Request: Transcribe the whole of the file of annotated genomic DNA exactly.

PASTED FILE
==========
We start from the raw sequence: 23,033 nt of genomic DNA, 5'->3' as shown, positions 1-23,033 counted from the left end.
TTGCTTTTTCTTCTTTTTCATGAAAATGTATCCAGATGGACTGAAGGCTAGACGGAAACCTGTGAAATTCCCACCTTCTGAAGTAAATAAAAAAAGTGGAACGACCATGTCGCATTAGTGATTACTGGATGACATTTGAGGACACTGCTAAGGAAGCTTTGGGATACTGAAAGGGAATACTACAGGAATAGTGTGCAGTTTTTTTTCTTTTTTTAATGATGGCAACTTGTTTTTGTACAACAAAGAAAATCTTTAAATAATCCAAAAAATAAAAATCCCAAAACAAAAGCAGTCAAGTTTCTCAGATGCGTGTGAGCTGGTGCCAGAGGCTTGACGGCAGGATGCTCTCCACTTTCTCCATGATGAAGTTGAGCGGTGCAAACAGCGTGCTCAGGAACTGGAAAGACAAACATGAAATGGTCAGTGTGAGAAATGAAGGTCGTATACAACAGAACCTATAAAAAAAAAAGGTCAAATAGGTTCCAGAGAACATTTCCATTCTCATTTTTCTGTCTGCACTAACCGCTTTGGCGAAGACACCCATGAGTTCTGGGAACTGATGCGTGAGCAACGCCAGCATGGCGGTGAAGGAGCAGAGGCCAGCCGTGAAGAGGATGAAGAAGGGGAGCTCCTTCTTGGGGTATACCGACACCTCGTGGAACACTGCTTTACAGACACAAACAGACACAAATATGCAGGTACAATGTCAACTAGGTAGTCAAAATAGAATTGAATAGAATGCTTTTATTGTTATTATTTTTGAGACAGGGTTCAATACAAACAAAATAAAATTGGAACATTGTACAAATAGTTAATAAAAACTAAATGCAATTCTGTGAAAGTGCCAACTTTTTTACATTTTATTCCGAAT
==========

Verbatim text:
We start from the raw sequence: 23,033 nt of genomic DNA, 5'->3' as shown, positions 1-23,033 counted from the left end.
TTGCTTTTTCTTCTTTTTCATGAAAATGTATCCAGATGGACTGAAGGCTAGACGGAAACCTGTGAAATTCCCACCTTCTGAAGTAAATAAAAAAAGTGGAACGACCATGTCGCATTAGTGATTACTGGATGACATTTGAGGACACTGCTAAGGAAGCTTTGGGATACTGAAAGGGAATACTACAGGAATAGTGTGCAGTTTTTTTTCTTTTTTTAATGATGGCAACTTGTTTTTGTACAACAAAGAAAATCTTTAAATAATCCAAAAAATAAAAATCCCAAAACAAAAGCAGTCAAGTTTCTCAGATGCGTGTGAGCTGGTGCCAGAGGCTTGACGGCAGGATGCTCTCCACTTTCTCCATGATGAAGTTGAGCGGTGCAAACAGCGTGCTCAGGAACTGGAAAGACAAACATGAAATGGTCAGTGTGAGAAATGAAGGTCGTATACAACAGAACCTATAAAAAAAAAAGGTCAAATAGGTTCCAGAGAACATTTCCATTCTCATTTTTCTGTCTGCACTAACCGCTTTGGCGAAGACACCCATGAGTTCTGGGAACTGATGCGTGAGCAACGCCAGCATGGCGGTGAAGGAGCAGAGGCCAGCCGTGAAGAGGATGAAGAAGGGGAGCTCCTTCTTGGGGTATACCGACACCTCGTGGAACACTGCTTTACAGACACAAACAGACACAAATATGCAGGTACAATGTCAACTAGGTAGTCAAAATAGAATTGAATAGAATGCTTTTATTGTTATTATTTTTGAGACAGGGTTCAATACAAACAAAATAAAATTGGAACATTGTACAAATAGTTAATAAAAACTAAATGCAATTCTGTGAAAGTGCCAACTTTTTTACATTTTATTCCGAAT